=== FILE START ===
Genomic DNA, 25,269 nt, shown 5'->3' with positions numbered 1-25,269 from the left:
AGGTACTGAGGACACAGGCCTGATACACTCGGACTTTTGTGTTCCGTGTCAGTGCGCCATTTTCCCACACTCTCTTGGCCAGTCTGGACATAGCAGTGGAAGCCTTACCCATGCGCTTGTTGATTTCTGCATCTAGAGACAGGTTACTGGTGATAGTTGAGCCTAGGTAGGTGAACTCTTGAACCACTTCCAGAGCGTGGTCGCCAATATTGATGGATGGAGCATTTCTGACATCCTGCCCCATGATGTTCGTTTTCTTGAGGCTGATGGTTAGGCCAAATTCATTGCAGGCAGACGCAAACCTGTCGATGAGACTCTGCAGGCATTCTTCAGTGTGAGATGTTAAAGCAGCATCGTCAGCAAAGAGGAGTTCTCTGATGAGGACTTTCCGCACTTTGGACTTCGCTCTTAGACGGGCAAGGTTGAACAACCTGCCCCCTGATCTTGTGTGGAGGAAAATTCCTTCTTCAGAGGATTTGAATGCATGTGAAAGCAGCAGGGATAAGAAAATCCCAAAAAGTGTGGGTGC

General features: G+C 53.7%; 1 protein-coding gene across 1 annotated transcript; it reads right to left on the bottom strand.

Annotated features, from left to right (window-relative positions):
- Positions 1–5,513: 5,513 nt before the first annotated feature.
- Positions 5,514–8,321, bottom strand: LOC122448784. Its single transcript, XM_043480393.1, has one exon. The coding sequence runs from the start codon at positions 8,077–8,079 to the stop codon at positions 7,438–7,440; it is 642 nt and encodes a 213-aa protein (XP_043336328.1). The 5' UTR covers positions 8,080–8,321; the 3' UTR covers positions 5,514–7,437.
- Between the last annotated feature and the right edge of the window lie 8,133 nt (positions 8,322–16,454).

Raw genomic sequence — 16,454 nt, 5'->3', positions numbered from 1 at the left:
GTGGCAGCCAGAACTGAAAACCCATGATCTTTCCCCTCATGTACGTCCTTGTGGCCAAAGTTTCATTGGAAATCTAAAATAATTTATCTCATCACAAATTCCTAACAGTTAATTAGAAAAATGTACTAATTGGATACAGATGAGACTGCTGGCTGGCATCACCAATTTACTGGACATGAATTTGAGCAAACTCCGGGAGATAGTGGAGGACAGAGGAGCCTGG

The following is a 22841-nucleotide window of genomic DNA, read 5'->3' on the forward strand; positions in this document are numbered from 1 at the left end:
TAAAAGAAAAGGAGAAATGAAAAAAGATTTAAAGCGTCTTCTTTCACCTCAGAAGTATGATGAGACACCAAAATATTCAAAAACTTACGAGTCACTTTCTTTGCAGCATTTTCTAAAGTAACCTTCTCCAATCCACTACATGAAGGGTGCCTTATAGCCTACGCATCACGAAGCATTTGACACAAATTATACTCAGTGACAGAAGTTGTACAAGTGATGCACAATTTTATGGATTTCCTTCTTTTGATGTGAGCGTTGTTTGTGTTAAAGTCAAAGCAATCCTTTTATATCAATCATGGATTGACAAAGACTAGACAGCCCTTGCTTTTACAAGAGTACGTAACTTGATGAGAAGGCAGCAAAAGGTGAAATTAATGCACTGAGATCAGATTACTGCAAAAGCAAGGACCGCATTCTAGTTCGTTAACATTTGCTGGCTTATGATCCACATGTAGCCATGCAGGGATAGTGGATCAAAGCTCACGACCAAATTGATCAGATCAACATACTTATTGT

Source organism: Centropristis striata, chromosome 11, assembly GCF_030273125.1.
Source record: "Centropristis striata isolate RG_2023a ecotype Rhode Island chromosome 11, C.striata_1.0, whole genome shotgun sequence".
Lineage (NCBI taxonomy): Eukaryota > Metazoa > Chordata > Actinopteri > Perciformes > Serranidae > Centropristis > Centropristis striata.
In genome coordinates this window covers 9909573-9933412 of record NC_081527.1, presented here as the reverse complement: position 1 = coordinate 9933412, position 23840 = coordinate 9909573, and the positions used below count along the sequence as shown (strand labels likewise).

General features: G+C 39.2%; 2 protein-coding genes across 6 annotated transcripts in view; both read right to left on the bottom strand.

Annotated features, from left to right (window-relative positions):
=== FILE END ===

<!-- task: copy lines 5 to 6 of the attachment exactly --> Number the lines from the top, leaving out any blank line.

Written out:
- Positions 1–5,513: 5,513 nt before the first annotated feature.
- Positions 5,514–8,321, bottom strand: LOC122448784. Its single transcript, XM_043480393.1, has one exon. The coding sequence runs from the start codon at positions 8,077–8,079 to the stop codon at positions 7,438–7,440; it is 642 nt and encodes a 213-aa protein (XP_043336328.1). The 5' UTR covers positions 8,080–8,321; the 3' UTR covers positions 5,514–7,437.